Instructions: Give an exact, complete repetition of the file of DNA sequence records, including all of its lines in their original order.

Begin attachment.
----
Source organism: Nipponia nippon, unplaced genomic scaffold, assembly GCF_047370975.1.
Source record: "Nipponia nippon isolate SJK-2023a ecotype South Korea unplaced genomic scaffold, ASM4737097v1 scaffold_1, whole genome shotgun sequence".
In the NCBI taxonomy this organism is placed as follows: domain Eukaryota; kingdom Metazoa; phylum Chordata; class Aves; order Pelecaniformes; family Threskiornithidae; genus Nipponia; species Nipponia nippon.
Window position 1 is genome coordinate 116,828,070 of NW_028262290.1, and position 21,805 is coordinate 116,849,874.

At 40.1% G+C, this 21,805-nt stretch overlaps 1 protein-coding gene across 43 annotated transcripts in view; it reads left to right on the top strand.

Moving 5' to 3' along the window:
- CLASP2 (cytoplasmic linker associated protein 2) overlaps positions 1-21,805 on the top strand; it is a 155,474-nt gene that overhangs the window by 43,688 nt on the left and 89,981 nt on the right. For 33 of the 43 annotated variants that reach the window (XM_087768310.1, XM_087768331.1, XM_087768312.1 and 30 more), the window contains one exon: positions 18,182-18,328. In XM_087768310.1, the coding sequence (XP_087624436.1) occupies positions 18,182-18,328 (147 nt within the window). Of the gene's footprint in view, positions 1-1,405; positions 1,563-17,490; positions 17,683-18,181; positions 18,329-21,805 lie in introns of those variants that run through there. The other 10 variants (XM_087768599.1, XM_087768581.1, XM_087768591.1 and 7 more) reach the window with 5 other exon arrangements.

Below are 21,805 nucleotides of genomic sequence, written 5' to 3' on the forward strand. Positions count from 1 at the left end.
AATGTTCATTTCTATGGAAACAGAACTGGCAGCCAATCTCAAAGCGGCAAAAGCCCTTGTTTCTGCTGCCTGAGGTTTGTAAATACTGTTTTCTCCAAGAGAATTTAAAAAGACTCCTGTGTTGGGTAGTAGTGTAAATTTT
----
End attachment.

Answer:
Source organism: Nipponia nippon, unplaced genomic scaffold, assembly GCF_047370975.1.
Source record: "Nipponia nippon isolate SJK-2023a ecotype South Korea unplaced genomic scaffold, ASM4737097v1 scaffold_1, whole genome shotgun sequence".
In the NCBI taxonomy this organism is placed as follows: domain Eukaryota; kingdom Metazoa; phylum Chordata; class Aves; order Pelecaniformes; family Threskiornithidae; genus Nipponia; species Nipponia nippon.
Window position 1 is genome coordinate 116,828,070 of NW_028262290.1, and position 21,805 is coordinate 116,849,874.

At 40.1% G+C, this 21,805-nt stretch overlaps 1 protein-coding gene across 43 annotated transcripts in view; it reads left to right on the top strand.

Moving 5' to 3' along the window:
- CLASP2 (cytoplasmic linker associated protein 2) overlaps positions 1-21,805 on the top strand; it is a 155,474-nt gene that overhangs the window by 43,688 nt on the left and 89,981 nt on the right. For 33 of the 43 annotated variants that reach the window (XM_087768310.1, XM_087768331.1, XM_087768312.1 and 30 more), the window contains one exon: positions 18,182-18,328. In XM_087768310.1, the coding sequence (XP_087624436.1) occupies positions 18,182-18,328 (147 nt within the window). Of the gene's footprint in view, positions 1-1,405; positions 1,563-17,490; positions 17,683-18,181; positions 18,329-21,805 lie in introns of those variants that run through there. The other 10 variants (XM_087768599.1, XM_087768581.1, XM_087768591.1 and 7 more) reach the window with 5 other exon arrangements.

Below are 21,805 nucleotides of genomic sequence, written 5' to 3' on the forward strand. Positions count from 1 at the left end.
AATGTTCATTTCTATGGAAACAGAACTGGCAGCCAATCTCAAAGCGGCAAAAGCCCTTGTTTCTGCTGCCTGAGGTTTGTAAATACTGTTTTCTCCAAGAGAATTTAAAAAGACTCCTGTGTTGGGTAGTAGTGTAAATTTT